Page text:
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Representative Ro Foege
Report from the Iowa Legislature
November 12, 2001

The 2001 Special Session

The special session on November 8, 2001 was a win for Iowa’s families
and children. We are in difficult times and legislators were faced with
difficult choices. As I stated in last week's report, in making the necessary cuts, we must make certain that vulnerable children and adults are protected.

This was a test to determine the priorities and values of Iowans. I believe we passed the test. We were successful in addressing our economic challenges while valuing Iowa’s families and children.

An economic downturn and the resulting declining revenues forced Governor Tom Vilsack to reduce state spending by 4.3% across the board. As a result, many of the services provided by state government will be affected. The Iowa General Assembly met in session on Thursday to restore spending in a few key areas. The Governor has the authority to implement an across the board cut, but only the legislature has the authority to appropriate money. Therefore, the special session was necessary for legislators to work out agreements to restore some areas of the budget reduced by the cuts.

Working together, putting political , Work together for making the stress less and making the things more feasible, less back pain and less pressure, posturing aside, the legislature was
able to restore funding to our schools. Iowans want good schools for their children, and this restoration will allow our efforts to reduce class size and modernize our classrooms to continue. In addition to our K-12 schools, our hard-hit community colleges will also see some of their lost revenue returned. And, we were able to restore some of the funds for the Iowa Tuition Grant Program.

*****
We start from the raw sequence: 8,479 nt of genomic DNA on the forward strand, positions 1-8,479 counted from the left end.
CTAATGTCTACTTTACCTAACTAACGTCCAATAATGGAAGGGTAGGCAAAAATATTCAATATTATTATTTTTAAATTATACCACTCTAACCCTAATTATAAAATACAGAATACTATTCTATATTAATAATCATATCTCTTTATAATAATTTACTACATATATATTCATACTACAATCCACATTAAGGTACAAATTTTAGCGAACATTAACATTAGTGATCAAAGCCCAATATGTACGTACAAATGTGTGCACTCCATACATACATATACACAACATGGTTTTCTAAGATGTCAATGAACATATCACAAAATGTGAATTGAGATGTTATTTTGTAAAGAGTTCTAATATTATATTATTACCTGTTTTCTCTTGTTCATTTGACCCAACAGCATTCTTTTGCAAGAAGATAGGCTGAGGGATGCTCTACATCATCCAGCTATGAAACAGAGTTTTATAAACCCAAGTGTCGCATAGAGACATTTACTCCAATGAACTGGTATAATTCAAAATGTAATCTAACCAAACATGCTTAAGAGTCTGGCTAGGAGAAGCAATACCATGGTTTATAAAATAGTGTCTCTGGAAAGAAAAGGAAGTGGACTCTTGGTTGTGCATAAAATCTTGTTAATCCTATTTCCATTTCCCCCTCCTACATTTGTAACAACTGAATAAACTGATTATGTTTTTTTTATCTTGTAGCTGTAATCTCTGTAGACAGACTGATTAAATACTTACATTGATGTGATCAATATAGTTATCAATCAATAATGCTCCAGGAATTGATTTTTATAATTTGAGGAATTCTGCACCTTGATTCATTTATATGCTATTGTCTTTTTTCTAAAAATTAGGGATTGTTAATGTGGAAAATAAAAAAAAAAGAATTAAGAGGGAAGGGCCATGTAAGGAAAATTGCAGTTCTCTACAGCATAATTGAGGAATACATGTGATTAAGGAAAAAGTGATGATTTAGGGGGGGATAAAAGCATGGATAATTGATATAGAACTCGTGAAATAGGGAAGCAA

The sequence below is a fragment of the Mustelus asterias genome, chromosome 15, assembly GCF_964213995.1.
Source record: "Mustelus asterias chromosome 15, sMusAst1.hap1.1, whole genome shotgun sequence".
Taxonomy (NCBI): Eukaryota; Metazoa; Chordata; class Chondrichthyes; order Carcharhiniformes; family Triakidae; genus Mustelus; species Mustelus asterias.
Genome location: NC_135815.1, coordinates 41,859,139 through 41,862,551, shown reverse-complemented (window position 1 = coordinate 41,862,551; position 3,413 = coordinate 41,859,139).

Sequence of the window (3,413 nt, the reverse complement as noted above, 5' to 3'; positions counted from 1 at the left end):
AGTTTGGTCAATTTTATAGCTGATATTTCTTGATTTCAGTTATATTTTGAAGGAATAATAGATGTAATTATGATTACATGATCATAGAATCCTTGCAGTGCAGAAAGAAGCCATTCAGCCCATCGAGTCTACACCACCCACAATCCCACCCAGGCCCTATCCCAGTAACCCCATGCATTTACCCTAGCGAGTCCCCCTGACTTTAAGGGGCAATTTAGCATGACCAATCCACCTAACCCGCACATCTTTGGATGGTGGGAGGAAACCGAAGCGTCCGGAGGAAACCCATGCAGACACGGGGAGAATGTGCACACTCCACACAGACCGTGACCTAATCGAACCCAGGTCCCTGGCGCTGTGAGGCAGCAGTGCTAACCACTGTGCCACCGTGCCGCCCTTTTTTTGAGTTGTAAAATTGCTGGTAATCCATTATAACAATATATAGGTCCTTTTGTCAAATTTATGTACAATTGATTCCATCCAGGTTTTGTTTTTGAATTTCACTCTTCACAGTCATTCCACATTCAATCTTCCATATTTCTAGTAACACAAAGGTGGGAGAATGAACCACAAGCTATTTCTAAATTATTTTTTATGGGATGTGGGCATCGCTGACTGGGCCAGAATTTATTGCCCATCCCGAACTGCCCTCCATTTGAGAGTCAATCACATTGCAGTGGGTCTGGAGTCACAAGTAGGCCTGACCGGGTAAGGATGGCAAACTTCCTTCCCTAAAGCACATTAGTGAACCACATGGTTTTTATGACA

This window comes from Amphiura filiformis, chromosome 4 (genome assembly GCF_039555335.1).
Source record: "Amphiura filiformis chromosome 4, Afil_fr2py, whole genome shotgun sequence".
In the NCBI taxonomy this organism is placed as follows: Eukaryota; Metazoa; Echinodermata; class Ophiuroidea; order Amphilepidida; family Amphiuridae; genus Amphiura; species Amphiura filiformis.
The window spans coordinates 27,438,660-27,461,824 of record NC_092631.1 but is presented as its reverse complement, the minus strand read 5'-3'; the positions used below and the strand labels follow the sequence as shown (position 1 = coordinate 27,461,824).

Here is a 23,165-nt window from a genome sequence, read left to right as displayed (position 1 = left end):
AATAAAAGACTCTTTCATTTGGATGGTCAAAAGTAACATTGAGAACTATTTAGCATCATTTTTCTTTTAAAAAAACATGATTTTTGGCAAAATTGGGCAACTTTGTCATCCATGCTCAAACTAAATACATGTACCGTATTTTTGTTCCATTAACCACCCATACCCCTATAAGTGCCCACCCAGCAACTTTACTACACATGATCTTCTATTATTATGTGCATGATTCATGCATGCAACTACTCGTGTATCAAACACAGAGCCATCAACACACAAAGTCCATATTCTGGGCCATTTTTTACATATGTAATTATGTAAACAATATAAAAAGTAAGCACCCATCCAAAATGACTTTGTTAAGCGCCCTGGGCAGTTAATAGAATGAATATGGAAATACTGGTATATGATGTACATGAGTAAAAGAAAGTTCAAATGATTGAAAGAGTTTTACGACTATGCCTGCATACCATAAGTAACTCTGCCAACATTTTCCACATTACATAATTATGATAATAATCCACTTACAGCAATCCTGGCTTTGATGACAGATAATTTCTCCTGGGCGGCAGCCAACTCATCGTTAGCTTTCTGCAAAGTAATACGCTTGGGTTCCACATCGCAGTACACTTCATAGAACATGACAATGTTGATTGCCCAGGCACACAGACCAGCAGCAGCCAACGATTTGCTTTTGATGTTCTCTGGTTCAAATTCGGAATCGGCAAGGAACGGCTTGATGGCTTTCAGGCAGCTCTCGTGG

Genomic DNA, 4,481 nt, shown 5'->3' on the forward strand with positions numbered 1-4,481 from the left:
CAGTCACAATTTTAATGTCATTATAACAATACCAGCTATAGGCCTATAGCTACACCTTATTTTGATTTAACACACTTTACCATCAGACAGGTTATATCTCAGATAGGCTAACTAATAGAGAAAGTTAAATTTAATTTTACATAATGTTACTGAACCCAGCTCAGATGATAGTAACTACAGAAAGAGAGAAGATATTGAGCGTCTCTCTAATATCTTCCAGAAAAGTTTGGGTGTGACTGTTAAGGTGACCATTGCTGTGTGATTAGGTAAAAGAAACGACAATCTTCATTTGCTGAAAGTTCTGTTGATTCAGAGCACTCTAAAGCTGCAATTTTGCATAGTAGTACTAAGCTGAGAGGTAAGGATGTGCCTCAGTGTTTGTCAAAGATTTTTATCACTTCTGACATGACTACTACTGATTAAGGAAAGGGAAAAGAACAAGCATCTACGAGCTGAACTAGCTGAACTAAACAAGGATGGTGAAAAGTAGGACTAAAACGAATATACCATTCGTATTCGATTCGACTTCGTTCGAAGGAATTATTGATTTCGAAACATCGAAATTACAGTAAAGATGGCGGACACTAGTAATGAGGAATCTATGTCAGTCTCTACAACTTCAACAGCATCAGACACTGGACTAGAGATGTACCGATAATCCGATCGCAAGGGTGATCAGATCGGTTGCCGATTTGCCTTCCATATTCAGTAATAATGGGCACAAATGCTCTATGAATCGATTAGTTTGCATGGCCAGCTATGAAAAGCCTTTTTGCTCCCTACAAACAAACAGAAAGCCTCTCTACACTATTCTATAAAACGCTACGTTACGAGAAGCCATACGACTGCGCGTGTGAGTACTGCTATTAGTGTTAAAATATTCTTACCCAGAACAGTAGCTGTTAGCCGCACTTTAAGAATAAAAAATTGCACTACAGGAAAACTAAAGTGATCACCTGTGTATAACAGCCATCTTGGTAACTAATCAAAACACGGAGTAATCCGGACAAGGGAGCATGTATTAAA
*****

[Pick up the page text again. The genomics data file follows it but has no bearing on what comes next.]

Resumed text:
Equally as important, legislators stepped in to ensure the public's safety in these uncertain times. The National Guard now has the funding to defend our state. The Highway Patrol will continue to protect our roads and highways. The crime labs and investigators will be able to continue with their important work. With the threat of bio-terrorism, I promoted the restoration of funds to the University Hygienic Laboratory, the facility which tests for anthrax and other potential threats to our health and well-being. The 4.3% cut in state dollars to that facility were completely restored.

During the one day special session, agreement was reached on proposals for an early retirement plan for state employees, an ambitious overhaul of the Department of Human Services and clearly identified the role of the state’s new homeland security advisor. We were successful in protecting the honored veterans who reside at the Iowa Veterans Home by restoring $2.1 million. An additional $3 million went to the Department of Human Services to ensure the safety of children by keeping front-line child protection workers on the job.

The decisions made Thursday were done so in a fiscally responsible way. We have left a cushion of more than $40 million to handle the economic downturn. Using current predictions by economists, this should be enough to weather this year's storm. Of course, the legislature will return in regular session in January to handle any unforeseen problems. We were able to protect the most vulnerable citizens of Iowa. The special session was a win for Iowa’s families and children.

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